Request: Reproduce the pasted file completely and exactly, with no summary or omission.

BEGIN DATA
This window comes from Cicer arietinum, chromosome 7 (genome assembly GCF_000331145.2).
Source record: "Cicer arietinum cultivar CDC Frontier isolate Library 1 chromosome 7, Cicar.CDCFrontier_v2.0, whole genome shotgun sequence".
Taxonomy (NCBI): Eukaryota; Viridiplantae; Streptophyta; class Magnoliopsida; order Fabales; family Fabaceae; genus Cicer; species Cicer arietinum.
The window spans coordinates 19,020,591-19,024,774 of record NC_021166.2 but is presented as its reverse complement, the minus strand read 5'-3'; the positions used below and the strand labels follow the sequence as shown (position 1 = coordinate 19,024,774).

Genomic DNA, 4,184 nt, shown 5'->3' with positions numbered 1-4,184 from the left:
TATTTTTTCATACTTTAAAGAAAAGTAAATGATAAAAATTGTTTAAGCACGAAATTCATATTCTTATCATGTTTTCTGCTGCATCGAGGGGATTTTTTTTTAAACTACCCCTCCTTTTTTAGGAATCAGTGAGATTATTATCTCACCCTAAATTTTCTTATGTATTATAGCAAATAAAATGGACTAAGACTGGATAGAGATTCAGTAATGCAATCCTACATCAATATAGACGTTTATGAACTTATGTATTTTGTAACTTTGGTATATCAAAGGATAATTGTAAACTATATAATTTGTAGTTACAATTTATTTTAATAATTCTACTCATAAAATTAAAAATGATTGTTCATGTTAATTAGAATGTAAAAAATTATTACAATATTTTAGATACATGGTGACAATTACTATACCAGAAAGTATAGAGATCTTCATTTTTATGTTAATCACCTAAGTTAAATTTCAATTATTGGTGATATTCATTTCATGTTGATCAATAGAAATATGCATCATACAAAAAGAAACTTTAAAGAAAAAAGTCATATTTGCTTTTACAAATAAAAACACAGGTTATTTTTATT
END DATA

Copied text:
This window comes from Cicer arietinum, chromosome 7 (genome assembly GCF_000331145.2).
Source record: "Cicer arietinum cultivar CDC Frontier isolate Library 1 chromosome 7, Cicar.CDCFrontier_v2.0, whole genome shotgun sequence".
Taxonomy (NCBI): Eukaryota; Viridiplantae; Streptophyta; class Magnoliopsida; order Fabales; family Fabaceae; genus Cicer; species Cicer arietinum.
The window spans coordinates 19,020,591-19,024,774 of record NC_021166.2 but is presented as its reverse complement, the minus strand read 5'-3'; the positions used below and the strand labels follow the sequence as shown (position 1 = coordinate 19,024,774).

Genomic DNA, 4,184 nt, shown 5'->3' with positions numbered 1-4,184 from the left:
TATTTTTTCATACTTTAAAGAAAAGTAAATGATAAAAATTGTTTAAGCACGAAATTCATATTCTTATCATGTTTTCTGCTGCATCGAGGGGATTTTTTTTTAAACTACCCCTCCTTTTTTAGGAATCAGTGAGATTATTATCTCACCCTAAATTTTCTTATGTATTATAGCAAATAAAATGGACTAAGACTGGATAGAGATTCAGTAATGCAATCCTACATCAATATAGACGTTTATGAACTTATGTATTTTGTAACTTTGGTATATCAAAGGATAATTGTAAACTATATAATTTGTAGTTACAATTTATTTTAATAATTCTACTCATAAAATTAAAAATGATTGTTCATGTTAATTAGAATGTAAAAAATTATTACAATATTTTAGATACATGGTGACAATTACTATACCAGAAAGTATAGAGATCTTCATTTTTATGTTAATCACCTAAGTTAAATTTCAATTATTGGTGATATTCATTTCATGTTGATCAATAGAAATATGCATCATACAAAAAGAAACTTTAAAGAAAAAAGTCATATTTGCTTTTACAAATAAAAACACAGGTTATTTTTATT